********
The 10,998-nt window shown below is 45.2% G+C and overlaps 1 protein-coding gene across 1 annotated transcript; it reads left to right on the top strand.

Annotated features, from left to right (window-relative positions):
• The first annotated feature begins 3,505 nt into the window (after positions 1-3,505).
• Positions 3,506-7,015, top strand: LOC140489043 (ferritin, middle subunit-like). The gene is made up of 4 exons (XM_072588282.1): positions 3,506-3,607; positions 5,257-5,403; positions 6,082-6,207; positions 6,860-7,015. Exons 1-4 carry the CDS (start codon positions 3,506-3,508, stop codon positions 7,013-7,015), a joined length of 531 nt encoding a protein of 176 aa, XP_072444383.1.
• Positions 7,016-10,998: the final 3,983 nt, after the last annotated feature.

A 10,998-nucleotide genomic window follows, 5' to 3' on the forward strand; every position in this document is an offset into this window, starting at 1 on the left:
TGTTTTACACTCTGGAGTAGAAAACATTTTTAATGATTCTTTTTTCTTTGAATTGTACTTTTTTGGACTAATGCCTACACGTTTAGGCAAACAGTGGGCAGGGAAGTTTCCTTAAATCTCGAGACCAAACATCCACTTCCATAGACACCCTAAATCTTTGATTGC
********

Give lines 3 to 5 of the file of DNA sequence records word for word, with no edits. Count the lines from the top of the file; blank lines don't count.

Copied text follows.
• The first annotated feature begins 3,505 nt into the window (after positions 1-3,505).
• Positions 3,506-7,015, top strand: LOC140489043 (ferritin, middle subunit-like). The gene is made up of 4 exons (XM_072588282.1): positions 3,506-3,607; positions 5,257-5,403; positions 6,082-6,207; positions 6,860-7,015. Exons 1-4 carry the CDS (start codon positions 3,506-3,508, stop codon positions 7,013-7,015), a joined length of 531 nt encoding a protein of 176 aa, XP_072444383.1.
• Positions 7,016-10,998: the final 3,983 nt, after the last annotated feature.